It’s been a tough year for reproductive justice in the U.S., with 24 states approving policies and legislation that limit women’s access to reproductive health care. The passage of Texas’ HB 2, which is still being appealed, has already shut down one third of the abortion clinics in a state that has long been limiting access particularly for women with limited resources including low-income women of color and immigrants living in border regions. Many fear the Texas laws will encourage other states to consider similar legislation.
The onslaught of abortion-restriction laws, particularly in the form of so-called Targeted Restriction to Abortion Providers (TRAP) and Prenatal Nondiscrimination Act (PRENDA) laws, ramped up in 2013, and the strategies for limiting access to reproductive health services seem to be expanding each year. According to a Bloomberg report, 73 abortion clinics have closed nationwide in the last two years.
It hasn’t been all bad this year. California passed AB154, which expanded access to abortion in the state and allows for a wider pool of trained providers. A ban on medical abortions was narrowly avoided in Oklahoma, and advocates in Albuquerque successfully blocked what could have been the first ever municipal ban on abortion in the U.S.
But between the high-profile drama in Texas, and states like Mississippi, Kansas, North Dakota and Wisconsin, growing trends are worrisome to some advocates.
Elizabeth Nash, the state issues manager at the Gutmacher Institute, says that she expects to see more laws requiring abortion providers to meet ambulatory medical center standards or to have hospital admitting privileges, which come with various structural requirements that experts say are medically unnecessary, as well as attempts to limit medication abortions such as what we saw in Oklahoma.
“They’ve been so successful with standards for clinics and hospital privileges, it just makes sense that we would see it in 2014. I’m also expecting to see more restrictions around medication abortion provisions. There are laws in effect in 14 states restricting medical abortion, and I think we’ll see that number grow,” she says.
Women of color obtain a disproportionate number of abortions. For instance, black people make up 13.1 percent of the population but black women obtain 30 percent of abortions. Latinos make up 16.9 percent but account for 25 percent of abortions. Asian, Pacific Islander and Hawaiian natives comprise 5.3 percent of the population but according to the National Asian Pacific American Women’s Forum, 35 percent of pregnancies end in abortion for Asian American and Pacific Islander women. And women of color are more likely to have an unwanted pregnancy, which experts say is directly connected to their access to reproductive healthcare, education, and contraceptives. Because the Hyde Amendment restricts federal funding for abortion services in most cases, low-income women who rely on Medicaid have an undue financial burden.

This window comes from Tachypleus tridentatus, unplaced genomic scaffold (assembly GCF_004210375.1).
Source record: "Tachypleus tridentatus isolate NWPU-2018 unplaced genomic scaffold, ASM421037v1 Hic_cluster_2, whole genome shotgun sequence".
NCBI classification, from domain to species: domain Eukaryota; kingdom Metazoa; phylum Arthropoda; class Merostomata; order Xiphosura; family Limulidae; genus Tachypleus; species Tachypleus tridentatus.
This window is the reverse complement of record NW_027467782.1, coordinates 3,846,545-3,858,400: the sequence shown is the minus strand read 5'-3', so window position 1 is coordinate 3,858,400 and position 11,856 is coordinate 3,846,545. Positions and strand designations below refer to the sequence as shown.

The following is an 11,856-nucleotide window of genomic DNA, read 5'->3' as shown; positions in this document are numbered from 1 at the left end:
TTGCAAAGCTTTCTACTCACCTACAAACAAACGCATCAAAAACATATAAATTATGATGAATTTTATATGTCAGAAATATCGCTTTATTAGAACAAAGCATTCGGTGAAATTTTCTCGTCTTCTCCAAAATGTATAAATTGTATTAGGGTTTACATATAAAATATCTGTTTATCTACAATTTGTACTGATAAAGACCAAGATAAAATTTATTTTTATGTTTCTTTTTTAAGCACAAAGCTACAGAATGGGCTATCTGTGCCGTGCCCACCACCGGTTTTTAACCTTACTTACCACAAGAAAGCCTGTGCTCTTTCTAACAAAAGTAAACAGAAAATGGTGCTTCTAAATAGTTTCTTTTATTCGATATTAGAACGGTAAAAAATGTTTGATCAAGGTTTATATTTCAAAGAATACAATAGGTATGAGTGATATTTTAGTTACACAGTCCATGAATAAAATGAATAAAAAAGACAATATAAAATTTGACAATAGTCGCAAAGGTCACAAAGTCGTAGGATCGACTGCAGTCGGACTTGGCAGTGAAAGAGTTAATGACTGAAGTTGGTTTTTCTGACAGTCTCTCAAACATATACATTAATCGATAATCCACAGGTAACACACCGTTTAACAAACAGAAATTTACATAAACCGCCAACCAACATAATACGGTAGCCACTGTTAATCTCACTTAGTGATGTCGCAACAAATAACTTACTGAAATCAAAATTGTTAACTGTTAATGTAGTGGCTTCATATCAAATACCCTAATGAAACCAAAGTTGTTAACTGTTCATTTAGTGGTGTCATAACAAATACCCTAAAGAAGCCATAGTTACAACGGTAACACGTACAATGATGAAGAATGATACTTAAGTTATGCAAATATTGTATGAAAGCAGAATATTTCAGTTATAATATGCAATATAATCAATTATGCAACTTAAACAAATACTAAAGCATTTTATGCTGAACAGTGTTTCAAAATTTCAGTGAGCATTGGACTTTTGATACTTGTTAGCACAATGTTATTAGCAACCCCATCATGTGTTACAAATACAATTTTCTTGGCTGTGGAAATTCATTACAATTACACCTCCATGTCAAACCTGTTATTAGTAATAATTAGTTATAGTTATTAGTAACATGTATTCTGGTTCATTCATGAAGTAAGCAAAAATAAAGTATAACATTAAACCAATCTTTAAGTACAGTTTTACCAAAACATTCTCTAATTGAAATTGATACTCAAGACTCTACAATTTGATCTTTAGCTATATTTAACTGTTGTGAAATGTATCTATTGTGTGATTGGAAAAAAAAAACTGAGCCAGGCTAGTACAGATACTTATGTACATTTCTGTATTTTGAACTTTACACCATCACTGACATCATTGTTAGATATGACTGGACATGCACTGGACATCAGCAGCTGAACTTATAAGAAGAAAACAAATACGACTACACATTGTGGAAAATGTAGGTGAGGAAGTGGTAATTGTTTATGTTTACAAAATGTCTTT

Organizations such as the Guttmacher Institute and the National Center for Reproductive Justice provide tons of state-specific data on abortion and contraception access, but here are a few states to look out for next year, and some of this year’s wins and losses for reproductive rights.
What’s going on: This spring the Arkansas legislature passed two abortion restriction laws—one that prohibits abortions after 12 weeks after a woman’s last period, and another that bans the procedure 22 weeks after fertilization. Under Roe v. Wade, a fetus is considered “viable” outside of the womb at 24 weeks. Both of these laws aim to bump up that timeframe in a way that directly conflicts with the Supreme Court’s existing ruling on abortion rights. The 12-week ban is particularly controversial because much like six-week bans considered in states such as Ohio and North Dakota, it is connected to detecting a heartbeat.
Upcoming in 2014: Both of these laws have been appealed, and will remain unenforced until the courts decide.
Who needs access: The Guttmacher Institute estimates that of the 317,720 women in Arkansas who need access to contraceptive services and supplies, 18 percent are black, 7 percent are Latina and 69 percent are white. Nineteen percent live below the federal poverty level.
What’s going on: This spring the Florida House passed a measure that is version of PRENDA, which requires physicians to report abortions they suspect are are based on a fetus’ gender.
Upcoming in 2014: This measure is expected to come to a Senate vote in 2014. Similar PRENDA laws have popped up in other states across the country.